MANASSAS, Va. -- Perhaps the biggest mystery remaining before trial begins Tuesday for sniper suspect John Allen Muhammad is the true nature of his relationship with his teenage companion, fellow suspect Lee Boyd Malvo.
The men's relationship has become a key and complex element in each case, with all sides painting different portraits of the dynamic.
Muhammad's defense team has said evidence points toward the young suspect as the triggerman. Malvo's attorneys now say the older man was so domineering that they are basing an insanity defense on the argument that the teen was indoctrinated to the point he could no longer tell right from wrong.
Malvo's prosecutors portray it differently, saying the teen laughed about the shootings that induced a wave of fear in the Washington, D.C., region during a three-week spree last October, and admitted pulling the trigger in several shootings.
At a hearing earlier this month, Malvo took the Fifth Amendment when he was asked about his relationship with Muhammad.
Muhammad's defense team has revealed little about how they will fend off prosecutors' claims that Muhammad served as captain of a two-man "killing team."
They could blame Malvo outright, or they could simply argue that prosecutors don't have the evidence to convict their client, without ever pointing the finger at Malvo.
Robert Cleary, a former U.S. attorney who prosecuted Unabomber Theodore Kaczynski, said he suspects Muhammad's defense will explicitly blame Malvo.
If the case against Malvo is strong, Muhammad's defense "is almost compelled to point the finger at Malvo," Cleary said.
Malvo, 18, and Muhammad, 42, are charged with 13 shootings, including 10 deaths, in Maryland, Virginia, and Washington, D.C. They are suspected or charged with shootings in Georgia, Alabama, Louisiana, Arizona and Washington state.
A legal brief filed in February in the Malvo case was the first public document to describe the unusual relationship between the men.
Deputy Commonwealth's At-torney Raymond Morrogh said in the brief that while they allegedly acted as equals in the shootings, Malvo referred to Muhammad as his father. They are not related.
Malvo first met Muhammad in 1998, when he and his mother moved from Jamaica to Antigua. Muhammad, U.S. Army veteran and mechanic, allegedly supplied Antiguan passports to people looking to emigrate illegally to the United States, including Malvo and his mother. Malvo ran away from his mother in Florida in October 2001 to join Muhammad in Bellingham, Wash.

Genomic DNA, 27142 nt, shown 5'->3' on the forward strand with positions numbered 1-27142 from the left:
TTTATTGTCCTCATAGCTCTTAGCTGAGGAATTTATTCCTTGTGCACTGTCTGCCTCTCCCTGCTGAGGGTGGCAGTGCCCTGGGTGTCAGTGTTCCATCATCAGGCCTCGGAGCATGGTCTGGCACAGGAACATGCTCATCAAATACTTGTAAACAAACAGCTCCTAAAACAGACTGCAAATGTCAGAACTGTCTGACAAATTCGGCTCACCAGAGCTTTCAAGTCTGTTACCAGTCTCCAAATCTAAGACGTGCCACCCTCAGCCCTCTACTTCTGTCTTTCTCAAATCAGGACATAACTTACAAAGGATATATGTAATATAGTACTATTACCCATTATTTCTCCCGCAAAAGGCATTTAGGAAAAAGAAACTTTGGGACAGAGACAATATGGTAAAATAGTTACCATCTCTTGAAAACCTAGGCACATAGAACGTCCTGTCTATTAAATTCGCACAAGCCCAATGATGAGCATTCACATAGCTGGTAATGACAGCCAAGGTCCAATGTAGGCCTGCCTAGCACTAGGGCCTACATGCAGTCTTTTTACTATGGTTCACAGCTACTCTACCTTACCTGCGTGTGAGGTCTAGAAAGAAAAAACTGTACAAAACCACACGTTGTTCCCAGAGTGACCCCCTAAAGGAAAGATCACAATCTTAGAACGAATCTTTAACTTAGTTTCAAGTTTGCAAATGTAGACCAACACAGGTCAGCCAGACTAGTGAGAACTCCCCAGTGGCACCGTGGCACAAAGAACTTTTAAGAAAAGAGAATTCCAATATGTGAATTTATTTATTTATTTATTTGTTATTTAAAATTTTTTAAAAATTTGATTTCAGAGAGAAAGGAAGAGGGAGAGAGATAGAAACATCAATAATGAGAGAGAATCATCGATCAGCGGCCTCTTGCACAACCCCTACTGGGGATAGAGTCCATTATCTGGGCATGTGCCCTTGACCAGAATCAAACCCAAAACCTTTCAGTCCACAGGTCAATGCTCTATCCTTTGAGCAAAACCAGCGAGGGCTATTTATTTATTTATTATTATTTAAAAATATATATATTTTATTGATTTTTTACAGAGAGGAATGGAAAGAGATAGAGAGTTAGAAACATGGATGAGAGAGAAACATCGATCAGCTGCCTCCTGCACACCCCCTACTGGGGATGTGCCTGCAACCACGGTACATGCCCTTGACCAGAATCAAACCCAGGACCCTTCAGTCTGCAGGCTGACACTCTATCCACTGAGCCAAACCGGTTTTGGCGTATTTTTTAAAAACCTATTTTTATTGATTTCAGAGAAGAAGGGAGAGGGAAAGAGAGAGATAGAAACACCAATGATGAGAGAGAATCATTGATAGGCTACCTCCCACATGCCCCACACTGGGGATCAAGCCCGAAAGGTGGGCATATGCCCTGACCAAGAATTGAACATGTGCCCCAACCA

Prosecutors and legal experts also warn that the relationship gives rise to unique challenges in the cases.
"The public has a very strong view of how this case should turn out, but they don't necessarily have an appreciation of the complex legal and evidentiary decisions a judge has to make," said James Willett, one of three prosecutors in the Muhammad case.
Prosecutors will try to pull off a rare feat in Muhammad's trial: obtaining a death penalty in a shooting death for a defendant who didn't pull the trigger.
Death penalty for triggerman
Muhammad faces two capital counts for the sniper shooting of Dean Harold Meyers, 53, of Gaithersburg, Md., while he pumped gas near Manassas on Oct 9, 2002.
One charge is the first prosecution under an anti-terrorism law passed by Virginia after the Sept. 11, 2001, attacks. The state will have to show not only that Muhammad participated in a murder, but that the intent was to influence the government or to intimidate the civilian population.
Defense lawyers argue that Muhammad can only get the death penalty if he was a triggerman in the killings, while prosecutors say recent case law shows they need only prove Muhammad was the "instigator and moving spirit."
The two charges raise questions for prosecutors about how to put on their case, said Cleary.
For instance, one piece of evidence could bolster the case that Muhammad and Malvo were a team participating in acts of terrorism, but that same evidence might weaken the argument that Muhammad was an instigator of the shootings.
Also, the simple fact that two defendants, in separate trials, have the option to blame the other complicates matters for prosecutors, Cleary said.
For Malvo, whose trial for a Fairfax County killing was moved 200 miles to Chesapeake, the direct evidence is more compelling. Malvo's fingerprints were on the Bushmaster rifle used during the sniper spree, and Malvo has confessed to several of the killings in interviews with police and in conversations with jail guards after his arrest.
Much of the evidence Malvo's lawyers plan to introduce about indoctrination to bolster their insanity defense will also be useful at sentencing, experts say.
"The big push is going to be convincing a jury that they shouldn't receive the death penalty," said Joseph Bowman, a former defense lawyer who has handled several death-penalty cases in Virginia, which executes more killers than any other state except Texas.
"They can say he was just a kid, that he was greatly influenced by Muhammad."
On the Net:
Muhammad case: www.pwcgov.com/ccourt/special
Malvo case: http://www.fairfaxcounty.gov/courts/case...